Data and reporting
It just does not feel like there is as much data as Mailchimp gives you or I haven’t figured out how to access it. (Still getting used to the setup differences.)
Mailchimp is great for huge lists, with e-commerce tracking and analytics surrounding shopping and re-marketing.
ConvertKit integrates with all of my e-commerce, too, but I am either not utilizing it properly, or not paying the same attention to it. The setups and audiences are very different from each other, and really, I have noticed a difference in how I’m using the two services.
Mailchimp felt very commercial and data focused, whereas ConvertKit feels very relaxed and audience focused.
Is it me? Is it the services? Not sure yet.
No mobile app.
I’m on my phone. A lot. (Maybe too much.) Mailchimp’s mobile app was limited in functionality, but it was nice to be able to quickly see reports while on my phone.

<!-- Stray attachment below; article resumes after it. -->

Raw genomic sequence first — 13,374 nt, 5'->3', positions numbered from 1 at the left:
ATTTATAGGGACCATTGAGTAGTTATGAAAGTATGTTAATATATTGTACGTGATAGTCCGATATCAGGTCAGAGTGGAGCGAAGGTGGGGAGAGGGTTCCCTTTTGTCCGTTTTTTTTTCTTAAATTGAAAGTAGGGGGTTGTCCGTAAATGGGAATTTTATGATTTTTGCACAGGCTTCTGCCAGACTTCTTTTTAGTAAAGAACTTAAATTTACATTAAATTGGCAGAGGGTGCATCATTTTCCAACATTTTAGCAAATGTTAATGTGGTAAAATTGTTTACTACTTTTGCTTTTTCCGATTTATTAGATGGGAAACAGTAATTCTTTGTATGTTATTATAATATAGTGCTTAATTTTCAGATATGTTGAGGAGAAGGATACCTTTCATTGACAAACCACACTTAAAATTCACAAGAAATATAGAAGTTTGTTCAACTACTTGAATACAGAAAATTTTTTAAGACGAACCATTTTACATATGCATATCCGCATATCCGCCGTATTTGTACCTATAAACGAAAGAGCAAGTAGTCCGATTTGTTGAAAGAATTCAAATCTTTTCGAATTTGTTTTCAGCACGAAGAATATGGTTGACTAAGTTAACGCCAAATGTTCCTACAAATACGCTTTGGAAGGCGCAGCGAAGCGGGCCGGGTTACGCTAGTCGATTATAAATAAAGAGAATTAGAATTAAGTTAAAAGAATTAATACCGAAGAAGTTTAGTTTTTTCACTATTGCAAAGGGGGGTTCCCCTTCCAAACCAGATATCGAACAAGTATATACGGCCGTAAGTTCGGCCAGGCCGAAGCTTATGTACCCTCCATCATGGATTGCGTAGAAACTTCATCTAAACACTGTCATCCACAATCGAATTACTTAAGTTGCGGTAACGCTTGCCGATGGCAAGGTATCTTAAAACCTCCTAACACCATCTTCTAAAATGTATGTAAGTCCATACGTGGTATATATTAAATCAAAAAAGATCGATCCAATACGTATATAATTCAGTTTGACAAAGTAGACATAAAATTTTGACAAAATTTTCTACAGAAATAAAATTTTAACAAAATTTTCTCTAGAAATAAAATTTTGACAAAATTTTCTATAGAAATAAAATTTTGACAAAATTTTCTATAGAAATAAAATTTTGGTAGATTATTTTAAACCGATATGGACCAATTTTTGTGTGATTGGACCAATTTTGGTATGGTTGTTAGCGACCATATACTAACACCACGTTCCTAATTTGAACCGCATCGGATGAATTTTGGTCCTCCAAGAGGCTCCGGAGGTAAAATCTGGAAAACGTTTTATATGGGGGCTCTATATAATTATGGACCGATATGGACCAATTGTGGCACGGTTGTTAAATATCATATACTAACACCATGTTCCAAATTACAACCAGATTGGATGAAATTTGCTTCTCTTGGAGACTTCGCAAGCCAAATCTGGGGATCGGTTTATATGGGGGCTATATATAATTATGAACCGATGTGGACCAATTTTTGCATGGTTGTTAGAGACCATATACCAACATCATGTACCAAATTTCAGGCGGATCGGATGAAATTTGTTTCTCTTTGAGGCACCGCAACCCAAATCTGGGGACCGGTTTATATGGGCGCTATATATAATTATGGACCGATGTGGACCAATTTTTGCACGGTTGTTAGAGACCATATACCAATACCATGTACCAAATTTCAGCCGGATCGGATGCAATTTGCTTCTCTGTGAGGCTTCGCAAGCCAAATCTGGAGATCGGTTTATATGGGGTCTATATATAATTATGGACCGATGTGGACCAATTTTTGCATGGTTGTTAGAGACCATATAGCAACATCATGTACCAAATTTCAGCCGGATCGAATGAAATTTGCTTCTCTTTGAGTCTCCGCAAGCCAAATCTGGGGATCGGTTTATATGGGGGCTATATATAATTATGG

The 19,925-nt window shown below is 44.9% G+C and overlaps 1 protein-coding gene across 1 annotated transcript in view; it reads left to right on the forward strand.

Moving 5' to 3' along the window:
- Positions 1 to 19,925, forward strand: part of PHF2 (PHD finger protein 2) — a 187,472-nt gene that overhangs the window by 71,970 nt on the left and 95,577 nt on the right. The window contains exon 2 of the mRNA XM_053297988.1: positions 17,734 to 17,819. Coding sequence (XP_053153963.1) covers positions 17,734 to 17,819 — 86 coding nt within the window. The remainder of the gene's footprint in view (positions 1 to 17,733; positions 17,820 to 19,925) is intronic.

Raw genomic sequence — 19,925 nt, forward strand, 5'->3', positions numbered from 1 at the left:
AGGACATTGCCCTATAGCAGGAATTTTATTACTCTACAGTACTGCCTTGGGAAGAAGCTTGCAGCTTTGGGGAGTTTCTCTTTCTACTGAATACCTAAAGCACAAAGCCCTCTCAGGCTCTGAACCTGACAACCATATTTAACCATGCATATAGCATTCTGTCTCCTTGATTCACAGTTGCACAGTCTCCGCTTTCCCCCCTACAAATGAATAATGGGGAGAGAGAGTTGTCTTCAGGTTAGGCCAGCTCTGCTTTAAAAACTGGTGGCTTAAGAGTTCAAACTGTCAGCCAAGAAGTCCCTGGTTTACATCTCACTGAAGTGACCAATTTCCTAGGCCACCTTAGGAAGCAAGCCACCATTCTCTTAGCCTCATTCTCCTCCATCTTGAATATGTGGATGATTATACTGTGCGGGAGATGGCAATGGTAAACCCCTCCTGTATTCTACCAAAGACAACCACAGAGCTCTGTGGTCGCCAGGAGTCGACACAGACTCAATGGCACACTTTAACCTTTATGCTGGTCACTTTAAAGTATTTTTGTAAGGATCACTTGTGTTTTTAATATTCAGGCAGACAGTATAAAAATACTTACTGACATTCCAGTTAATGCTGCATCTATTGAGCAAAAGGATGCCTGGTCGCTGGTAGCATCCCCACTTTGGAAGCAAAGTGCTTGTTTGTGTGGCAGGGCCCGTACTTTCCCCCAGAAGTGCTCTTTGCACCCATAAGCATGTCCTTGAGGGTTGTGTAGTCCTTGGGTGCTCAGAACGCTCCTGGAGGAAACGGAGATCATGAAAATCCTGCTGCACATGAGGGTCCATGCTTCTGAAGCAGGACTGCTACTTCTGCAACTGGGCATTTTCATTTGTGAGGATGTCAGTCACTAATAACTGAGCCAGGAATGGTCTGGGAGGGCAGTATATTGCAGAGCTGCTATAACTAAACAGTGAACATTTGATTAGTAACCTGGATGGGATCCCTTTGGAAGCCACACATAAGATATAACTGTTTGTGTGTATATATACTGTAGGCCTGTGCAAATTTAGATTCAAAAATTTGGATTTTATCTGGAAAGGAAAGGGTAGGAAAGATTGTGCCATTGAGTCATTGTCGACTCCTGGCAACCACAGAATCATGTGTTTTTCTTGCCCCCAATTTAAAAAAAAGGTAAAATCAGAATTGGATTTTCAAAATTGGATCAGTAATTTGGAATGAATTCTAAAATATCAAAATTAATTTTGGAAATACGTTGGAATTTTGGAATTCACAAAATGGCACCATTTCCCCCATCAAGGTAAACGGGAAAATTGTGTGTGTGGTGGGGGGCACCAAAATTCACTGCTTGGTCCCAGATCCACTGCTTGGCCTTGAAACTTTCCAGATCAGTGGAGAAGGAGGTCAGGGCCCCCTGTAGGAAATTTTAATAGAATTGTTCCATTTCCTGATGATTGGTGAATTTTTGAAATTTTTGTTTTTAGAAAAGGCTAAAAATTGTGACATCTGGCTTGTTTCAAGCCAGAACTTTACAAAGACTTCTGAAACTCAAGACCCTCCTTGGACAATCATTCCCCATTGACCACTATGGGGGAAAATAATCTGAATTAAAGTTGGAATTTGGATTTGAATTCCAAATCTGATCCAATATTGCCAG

ConvertKit’s website isn’t very mobile friendly at the moment. It’s functional, but you have to do a lot of pinching and scrolling on an iPhone.
They fucked up, big, on a rebrand.
In transparency, and because someone asked me to find out about the name ConvertKit (for which I can find no concrete explanation or history and that is frustrating) I do want to bring up a fiasco from 2018.
In 2018 they announced a massive rebrand from ConvertKit to “Seva.”
Did they apologize in the right way? Not for me to say. Should they have attempted to use a term from a different language and/or a different culture to brand their company just because they liked it? Hell no. Did they learn from their mistake? Only time will tell.
Honestly, I grapple with this fuck up and the fact that I love their product and service, which is why I bring it up.
You have to make your own decisions here.
I still don’t like the logo.